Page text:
4.  There are some clues here about who needs which confusion fix-up techniques.  If you are losing your train of thought, you may need techniques for “holding” your thinking.  If you are getting upset, you may need techniques for switching tasks, taking a different approach, getting up and walking around, etc.

Next September we’ll take some time in the first week to gather some experimental data on confusion-wrangling.  Maybe just pick a few confusing ideas that we’re not ready to figure out yet, practise responding to them in different ways, and record the effects.  I bet we could shoot some great video…


  1. The best teachers are the ones that teach how to think. The best teachers are the ones who have the instincts and soul of a researcher; one that enjoys analyzing what works and speculates as to why one thing works and another doesn’t; one that enjoys watching humans acquire information, skills, and knowledge. Good job

  2. Mylene,
    This is great. I’m totally going to steal this little 3 question survey. It might be interesting to make it a google doc form, and then share some of the answers anonymously with students, and discuss the pros/cons of various approaches at addressing confusion.

    • Anonymous sharing is definitely in order here — I think you’re right about the Google Doc. I can’t help thinking that the conversation is made less helpful because every student seemed to mean something different when they said “confusion”. Maybe the questions need to explicitly explain which “kind” of confusion they are about. Maybe I need to take some time to help students distinguish between “I’m too tired to think straight” and “I think I’ve found a contradiction in the textbook.”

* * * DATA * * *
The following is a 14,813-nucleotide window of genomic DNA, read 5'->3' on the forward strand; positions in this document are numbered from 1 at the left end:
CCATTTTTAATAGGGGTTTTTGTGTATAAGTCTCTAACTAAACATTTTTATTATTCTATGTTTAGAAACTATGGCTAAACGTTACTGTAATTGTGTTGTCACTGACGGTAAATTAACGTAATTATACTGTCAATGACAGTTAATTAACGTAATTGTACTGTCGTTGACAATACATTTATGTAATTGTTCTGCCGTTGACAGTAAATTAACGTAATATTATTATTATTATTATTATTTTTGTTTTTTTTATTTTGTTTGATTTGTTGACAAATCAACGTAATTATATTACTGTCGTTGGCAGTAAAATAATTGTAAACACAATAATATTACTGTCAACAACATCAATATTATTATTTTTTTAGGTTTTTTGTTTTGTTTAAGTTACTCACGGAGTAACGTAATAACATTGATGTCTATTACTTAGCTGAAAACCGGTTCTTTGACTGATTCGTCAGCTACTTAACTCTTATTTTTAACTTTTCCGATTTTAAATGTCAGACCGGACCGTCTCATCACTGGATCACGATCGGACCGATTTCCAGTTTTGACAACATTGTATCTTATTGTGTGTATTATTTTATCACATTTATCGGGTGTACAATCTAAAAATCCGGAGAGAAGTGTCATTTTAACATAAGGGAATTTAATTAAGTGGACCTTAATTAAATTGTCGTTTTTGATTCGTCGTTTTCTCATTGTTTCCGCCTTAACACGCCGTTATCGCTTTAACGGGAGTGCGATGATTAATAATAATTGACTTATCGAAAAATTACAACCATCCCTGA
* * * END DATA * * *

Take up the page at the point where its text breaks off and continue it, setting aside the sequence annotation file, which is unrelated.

• Mylene—
        Here’s another thought. What if you had students brainstorm a few different definitions of confusion beforehand?And then used those definitions to form the basis of your survey.

    • re: brainstorming confusion… We sort of did. Earlier in the semester I had tried to get some conversations going about “what is confusion” or “what exactly does it mean when someone is confused” (can’t remember exactly what prompts I used). I got frustrated stares. I think that the question was too abstract, too enormous. That’s why, this time, I started with “think of something this morning that was confusing” (previous post). After giving everyone some time to write, I asked if people were wiling to share, which many were. I wrote them down, we talked a bit about whether all the things on the board were the same, or maybe there were different categories. That’s when they started distinguishing between “things I don’t know” and “things I thought I knew.” So it seems like starting from concrete examples enabled people to start generalizing.

      This reminds me again of Cris Tovani’s approach — “notice your thinking,” “hold your thinking,” “use your thinking for a purpose.” The first goal isn’t to change — it’s to notice. Next year I think I will have the students keep a “confusion log” in their skills folder, so we can build up a semester-long record of what kinds of things are confusing, how they handled their confusion, and whether it helped.

      This year’s group was pretty receptive when I framed it as, “I’m trying to get better at supporting students when they’re confused. I expect you all to get better every day with my help, so it’s only fair that I should try to get better every day too, and I hope you’ll help me.” That turned it into a collective research project about learning, which I think encouraged people to be forthcoming with their thoughts.